How broc­coli can help fight can­cer

Lesotho Times - - International -

LON­DON — Chil­dren and adults alike are en­cour­aged to eat their greens, with five-a-day con­sid­ered the di­etary gold stan­dard.

The list of ben­e­fits from eat­ing fruit and veg­eta­bles is end­less.

But now, a team of sci­en­tists have added weight to the ar­gu­ment of mak­ing broc­coli among your five-a-day. They found a com­pound in the green veg­etable not only helps pre­vent

can­cer, it can also treat the dis­ease.

Sul­foraphane, which is also found in other cru­cif­er­ous veg­eta­bles such as cab­bage, kale and Brus­sels sprouts, was found to in­hibit the de­vel­op­ment of colon and prostate can­cer cells.

The high­est con­cen­tra­tions of the can­cer-fight­ing com­pound are found in young sprouts of broc­coli, in ad­di­tion to a di­etary sup­ple­ment called broc­coli sprout ex­tract.

Re­searchers from Texas A&M Health Sci­ence Cen­tre have con­cluded that the sup­ple­ment can be used as a “field-to-client” way to pre­vent – or even treat – colon can­cer. Broc­coli sprout ex­tract should not be used in lieu of tra­di­tional chemo­ther­apy or ra­di­a­tion treat­ments, they warned.

In­stead, the study shows the sup­ple­ment can be used as an aid to help can­cer drugs work more ef­fec­tively – and pre­vent the dis­ease from oc­cur­ring in the first place. Us­ing the sup­ple­ment ap­pears to be “gen­er­ally” safe, re­searchers


Dr Praveen Ra­jen­dran of Texas A&M, a co-au­thor of the study, said: “We have not seen any se­ri­ous ad­verse events in healthy vol­un­teers who con­sumed BSE pills for seven days.”

How­ever, he added that not all broc­coli sup­ple­ments are nec­es­sar­ily as ef­fec­tive as the ones his team tested, since they used a stan­dard­ized broc­coli ex­tract pro­vided by Johns Hop­kins Univer­sity for the study.

“The BSE sup­ple­ment is be­ing eval­u­ated in sev­eral other clin­i­cal tri­als around the coun­try, but I’m not sure other, sim­i­lar sup­ple­ments avail­able to the pub­lic have the same level of ac­tive in­gre­di­ents, in­clud­ing sul­fora­phone,” Dr Ra­jen­dran said.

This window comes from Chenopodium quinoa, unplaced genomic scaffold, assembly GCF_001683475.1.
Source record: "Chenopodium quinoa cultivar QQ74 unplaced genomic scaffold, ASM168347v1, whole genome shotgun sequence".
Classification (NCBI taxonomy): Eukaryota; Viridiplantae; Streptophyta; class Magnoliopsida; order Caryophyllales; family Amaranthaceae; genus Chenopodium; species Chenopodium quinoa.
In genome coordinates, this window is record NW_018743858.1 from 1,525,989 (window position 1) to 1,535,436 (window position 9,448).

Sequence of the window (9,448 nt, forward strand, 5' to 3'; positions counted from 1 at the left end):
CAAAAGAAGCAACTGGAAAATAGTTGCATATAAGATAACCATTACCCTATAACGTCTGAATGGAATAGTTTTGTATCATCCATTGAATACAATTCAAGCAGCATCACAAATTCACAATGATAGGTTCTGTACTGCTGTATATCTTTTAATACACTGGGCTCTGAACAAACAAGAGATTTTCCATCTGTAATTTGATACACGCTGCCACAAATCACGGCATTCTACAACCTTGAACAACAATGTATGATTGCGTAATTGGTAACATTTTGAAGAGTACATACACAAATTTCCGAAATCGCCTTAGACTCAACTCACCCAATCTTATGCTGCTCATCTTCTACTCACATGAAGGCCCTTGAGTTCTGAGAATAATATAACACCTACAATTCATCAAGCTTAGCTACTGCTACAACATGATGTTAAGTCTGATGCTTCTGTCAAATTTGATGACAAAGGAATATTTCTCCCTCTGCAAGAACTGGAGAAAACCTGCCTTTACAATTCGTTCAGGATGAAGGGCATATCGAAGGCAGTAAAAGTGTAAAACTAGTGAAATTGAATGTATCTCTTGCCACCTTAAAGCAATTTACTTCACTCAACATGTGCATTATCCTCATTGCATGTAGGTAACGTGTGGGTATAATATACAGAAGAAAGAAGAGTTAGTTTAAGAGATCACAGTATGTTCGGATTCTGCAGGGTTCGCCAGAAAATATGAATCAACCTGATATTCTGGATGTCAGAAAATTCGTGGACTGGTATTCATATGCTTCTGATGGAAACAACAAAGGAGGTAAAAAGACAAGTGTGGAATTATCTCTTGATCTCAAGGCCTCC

A sep­a­rate clin­i­cal study of 28 hu­man vol­un­teers over the age of 50 – each of whom were un­der­go­ing rou­tine colono­scopies – were sur­veyed for their cru­cif­er­ous veg­etable-eat­ing habits.

Af­ter their colon biop­sies were ex­am­ined, it was de­ter­mined that those who ate more serv­ings had higher lev­els of ex­pres­sion of the tu­mour sup­pres­sor gene p16.

The same ef­fect held true for peo­ple who didn’t eat those veg­eta­bles ev­ery sin­gle day – even though a sin­gle serv­ing of sul­foraphane is

typ­i­cally cleared from the body in less than 24 hours.

There­fore, re­searchers de­ter­mined that eat­ing veg­eta­bles that con­tain sul­foraphane can ac­tu­ally change peo­ple’s genes to make their body bet­ter able to pre­vent tu­mour growth.

In an­i­mal mod­els, how­ever, sul­foraphane was de­ter­mined to gen­er­ally in­hibit the de­vel­op­ment of colon can­cer – while also in­duc­ing a pro­tein called Nrf2.

The pro­tein has ben­e­fi­cial an­tiox­i­dant and detox­i­fy­ing ef­fects – which makes it good for fight­ing can­cer. But later in the de­vel­op­ment of can­cer, Nrf2 is thought to play a role in tu­mour growth and even en­hance the buildup of plaque in ar­ter­ies.

“Be­cause of all this, we be­lieve that Nrf2 sta­tus is wor­thy of fur­ther in­ves­ti­ga­tion, not just for can­cer treat­ment but for its role in mod­u­lat­ing car­dio­vas­cu­lar dis­ease,” Dr Ra­jen­dran said.

Re­searchers said their study has shown that sul­foraphane can pre­vent can­cer, but that they aren’t ready to rec­om­mend that ev­ery­one take a broc­coli sprout ex­tract yet.

“It’s cer­tainly worth re­it­er­at­ing what nu­tri­tion­ists have said for years: Eat your veg­eta­bles,” Dr Ra­jen­dran said.

The study was pub­lished in the jour­nal Clin­i­cal Epi­ge­net­ics. — Daily Mail.

A com­pound in broc­coli helps pre­vent and treat can­cer.

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